For now at least, Tesla (TSLA) - Get Report  is taking a cautious approach to bringing the Model 3 to lower price points.

The caution likely has much to do with the slower-than-expected gross margin (GM) improvement seen for Tesla's "mass-market" sedan as its production has ramped. And it might also have a bit to do with the company's promise that it will be profitable and cash-flow positive during the back half of 2018, and thus won't need to raise additional capital for the time being.

Three months after opening up Tesla's Model 3 order process to the general public -- previously, consumers had to plunk down $1,000 for a reservation to get on the order queue -- Tesla just announced that it has begun offering a version of the Model 3 starting at $45,000 prior to tax incentives that sports a "Mid Range Battery" with a 260-mile expected range. Like the other versions of the Model 3 that are currently available, its price includes a "Premium Upgrades Package" that Tesla initially sold as a $5,000 option.

Though technically a "cheaper" Tesla, the Mid Range model is easily priced above Tesla's 220-mile Standard Battery Model 3, which still hasn't entered production. Tesla has long been promising a $35,000 starting price for the Standard Battery model -- a price that has helped the Model 3 garner quite a lot of favorable press since the electric sedan was first announced in the spring of 2016.

Meanwhile, though Tesla is still offering the 310-mile, "Long Range Battery" version of the Model 3, it's now only selling the dual-motor, all-wheel drive variant of the car that starts at $54,000. The $49,000 rear-wheel drive version, which had previously cost $44,000 before Tesla started bundling the Premium Upgrades Package, is for now unavailable. And Tesla is still selling a Performance version of the Model 3; it has a 310-mile range, can go from 0-60 mph in 3.3 seconds and starts at $64,000.

Sluggish production of the Model 3 severely hindered Tesla's financial results, as costs ballooned and revenue wasn't coming in fast enough.

As an aside, Tesla has also stopped offering a $3,000 "full self-driving" software option for the Model 3 through its order system, which was previously available to those who were already paying $5,000 to get Enhanced Autopilot support. The obvious explanation for this move: Tesla still appears to be a ways away from rolling out a fully-fledged self-driving mode.

Those wanting to buy the 220-mile, Standard Battery version of the Model 3 will probably have to wait a while longer, too. Tesla has previously signaled that the Standard Battery Model 3 won't enter production until early 2019. And in September, following a visit to the Reno Gigafactory, Tesla investor Worm Capital forecast that Tesla "will likely start producing [its] shorter-range Model 3 in the next eight months." That implies a spring 2019 launch.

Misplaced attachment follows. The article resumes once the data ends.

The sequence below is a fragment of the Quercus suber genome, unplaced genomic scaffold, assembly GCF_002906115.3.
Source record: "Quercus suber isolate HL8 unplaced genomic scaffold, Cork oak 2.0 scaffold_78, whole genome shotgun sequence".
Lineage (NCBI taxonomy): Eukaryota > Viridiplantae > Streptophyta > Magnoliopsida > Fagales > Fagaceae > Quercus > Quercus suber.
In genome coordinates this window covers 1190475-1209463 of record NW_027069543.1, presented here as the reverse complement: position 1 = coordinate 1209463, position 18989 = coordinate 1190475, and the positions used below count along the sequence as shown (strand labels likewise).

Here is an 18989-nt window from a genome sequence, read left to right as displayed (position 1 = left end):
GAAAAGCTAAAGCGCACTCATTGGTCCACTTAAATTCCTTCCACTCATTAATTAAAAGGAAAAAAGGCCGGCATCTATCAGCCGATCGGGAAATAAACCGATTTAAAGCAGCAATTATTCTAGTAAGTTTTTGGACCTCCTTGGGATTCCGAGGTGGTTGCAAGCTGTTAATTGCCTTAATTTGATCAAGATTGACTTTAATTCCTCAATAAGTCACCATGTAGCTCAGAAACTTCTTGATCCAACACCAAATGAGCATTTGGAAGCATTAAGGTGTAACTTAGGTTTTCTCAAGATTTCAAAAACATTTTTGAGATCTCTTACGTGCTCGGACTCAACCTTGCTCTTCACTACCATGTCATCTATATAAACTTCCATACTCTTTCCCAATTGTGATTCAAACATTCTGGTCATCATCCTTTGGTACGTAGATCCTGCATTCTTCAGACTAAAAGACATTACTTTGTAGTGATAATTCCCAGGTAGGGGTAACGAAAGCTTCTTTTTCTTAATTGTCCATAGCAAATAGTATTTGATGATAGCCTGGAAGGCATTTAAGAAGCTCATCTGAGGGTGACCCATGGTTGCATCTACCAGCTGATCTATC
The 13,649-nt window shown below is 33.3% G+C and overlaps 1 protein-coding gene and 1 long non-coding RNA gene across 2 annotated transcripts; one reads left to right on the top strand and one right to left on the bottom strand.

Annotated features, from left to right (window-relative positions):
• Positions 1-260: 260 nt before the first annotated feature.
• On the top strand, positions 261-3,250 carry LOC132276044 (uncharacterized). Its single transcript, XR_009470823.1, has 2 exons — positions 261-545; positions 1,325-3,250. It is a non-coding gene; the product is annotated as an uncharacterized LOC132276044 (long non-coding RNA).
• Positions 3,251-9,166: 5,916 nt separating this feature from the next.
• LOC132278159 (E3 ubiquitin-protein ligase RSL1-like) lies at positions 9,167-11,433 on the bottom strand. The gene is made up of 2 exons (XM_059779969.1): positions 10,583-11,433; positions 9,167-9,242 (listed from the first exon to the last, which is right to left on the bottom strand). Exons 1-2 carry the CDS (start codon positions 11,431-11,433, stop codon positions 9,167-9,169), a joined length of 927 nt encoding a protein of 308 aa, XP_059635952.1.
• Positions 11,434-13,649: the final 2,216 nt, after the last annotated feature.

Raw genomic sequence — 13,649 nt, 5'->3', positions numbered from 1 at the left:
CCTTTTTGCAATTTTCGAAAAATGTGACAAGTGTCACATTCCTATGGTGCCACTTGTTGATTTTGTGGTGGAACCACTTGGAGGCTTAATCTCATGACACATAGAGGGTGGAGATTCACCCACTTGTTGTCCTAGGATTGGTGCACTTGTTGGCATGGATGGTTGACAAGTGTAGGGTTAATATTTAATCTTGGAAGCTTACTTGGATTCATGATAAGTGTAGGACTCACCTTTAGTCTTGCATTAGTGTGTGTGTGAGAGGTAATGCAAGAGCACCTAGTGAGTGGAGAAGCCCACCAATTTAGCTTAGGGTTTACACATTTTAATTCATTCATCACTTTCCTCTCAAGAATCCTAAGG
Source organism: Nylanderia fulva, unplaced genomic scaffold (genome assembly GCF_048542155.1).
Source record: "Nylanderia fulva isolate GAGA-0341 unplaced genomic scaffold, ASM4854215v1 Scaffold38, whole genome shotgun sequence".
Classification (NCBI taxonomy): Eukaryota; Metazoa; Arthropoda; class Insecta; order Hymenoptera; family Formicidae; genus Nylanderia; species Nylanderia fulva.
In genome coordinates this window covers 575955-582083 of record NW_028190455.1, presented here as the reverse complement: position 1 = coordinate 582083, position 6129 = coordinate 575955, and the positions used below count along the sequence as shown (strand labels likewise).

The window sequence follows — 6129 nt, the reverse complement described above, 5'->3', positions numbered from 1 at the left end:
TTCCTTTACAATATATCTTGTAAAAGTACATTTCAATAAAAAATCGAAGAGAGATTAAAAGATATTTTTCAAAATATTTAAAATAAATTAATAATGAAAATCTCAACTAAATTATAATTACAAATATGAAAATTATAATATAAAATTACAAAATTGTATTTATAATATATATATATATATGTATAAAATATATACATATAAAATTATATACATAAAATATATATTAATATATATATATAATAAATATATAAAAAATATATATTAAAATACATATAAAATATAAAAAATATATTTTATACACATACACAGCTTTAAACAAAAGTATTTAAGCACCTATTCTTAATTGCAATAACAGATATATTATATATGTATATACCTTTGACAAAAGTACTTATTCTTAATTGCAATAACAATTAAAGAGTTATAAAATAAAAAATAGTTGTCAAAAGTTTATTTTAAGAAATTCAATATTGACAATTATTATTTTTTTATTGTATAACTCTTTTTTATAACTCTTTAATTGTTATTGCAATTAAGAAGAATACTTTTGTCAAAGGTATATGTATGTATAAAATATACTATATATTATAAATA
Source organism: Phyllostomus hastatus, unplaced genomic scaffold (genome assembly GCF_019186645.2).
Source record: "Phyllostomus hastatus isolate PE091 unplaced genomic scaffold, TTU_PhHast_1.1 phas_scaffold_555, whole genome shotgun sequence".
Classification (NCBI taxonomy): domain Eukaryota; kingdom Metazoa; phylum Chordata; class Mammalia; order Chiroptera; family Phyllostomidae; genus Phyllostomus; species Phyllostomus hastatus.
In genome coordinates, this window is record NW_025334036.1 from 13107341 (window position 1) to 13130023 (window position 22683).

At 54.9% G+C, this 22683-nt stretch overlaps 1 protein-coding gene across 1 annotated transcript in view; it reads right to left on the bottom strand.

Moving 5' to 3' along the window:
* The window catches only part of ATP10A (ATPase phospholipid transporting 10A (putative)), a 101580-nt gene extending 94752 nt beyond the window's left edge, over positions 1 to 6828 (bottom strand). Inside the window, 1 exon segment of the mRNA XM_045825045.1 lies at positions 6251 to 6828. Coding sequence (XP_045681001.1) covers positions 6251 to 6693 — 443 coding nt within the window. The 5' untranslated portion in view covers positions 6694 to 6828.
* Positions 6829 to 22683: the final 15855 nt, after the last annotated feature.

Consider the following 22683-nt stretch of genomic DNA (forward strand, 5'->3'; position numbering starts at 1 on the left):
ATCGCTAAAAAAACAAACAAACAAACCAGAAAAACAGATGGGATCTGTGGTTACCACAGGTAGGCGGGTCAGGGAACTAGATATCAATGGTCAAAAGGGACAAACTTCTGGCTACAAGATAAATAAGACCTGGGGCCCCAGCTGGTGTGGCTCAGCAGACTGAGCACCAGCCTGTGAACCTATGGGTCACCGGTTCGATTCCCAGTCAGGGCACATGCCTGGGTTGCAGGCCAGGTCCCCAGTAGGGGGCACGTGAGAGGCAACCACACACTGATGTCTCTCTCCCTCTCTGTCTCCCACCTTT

Moreover, if Tesla chooses to sell the Standard Battery Model 3 the way it's currently selling longer-range models, it won't sport a $35,000 starting price. Rather, it will cost $40,000, albeit with the Premium Upgrades Package included.

A look at Tesla's Model 3 margin profile helps explain why it's trying to keep the car's average selling price (ASP) well above $40,000 in the near-term. Whereas Tesla once predicted the Model 3 would see its GM reach 25% once production stabilized at 5,000 units per week (it appears to be there now), Tesla has only forecast a 15% GM for Q3 and a 20% GM for Q4.

And that's with no Standard Battery units being sold. Back in May, Elon Musk claimed that Tesla, whose Model 3 gross margin only turned positive in Q2, would "lose money and die" if it began producing the Standard Battery version of the car right away.

Nonetheless, Tesla still has a large backlog of Model 3 reservations to work through -- 420,000 of them as of Q2, before orders were opened up. And a lot of these reservation holders appear to have been lured by the $35,000 base price Tesla originally established for the Model 3.

In that context, Tesla's decision to launch of a "Mid Range" Model 3 trim with a $45,000 starting price, while simultaneously upping the minimum price that would-be owners of a Long Range Model 3 have to pay by another $5,000, is something of a half-measure.

It's arguably an attempt to placate some fraction of Model 3 reservation holders and other prospective buyers who have been waiting for a cheaper version of the sedan to arrive, while avoiding the margin and profit damage that would likely ensue if Tesla immediately began selling $35,000 units in large volumes.

(Editor's Pick. Originally published Oct. 19.)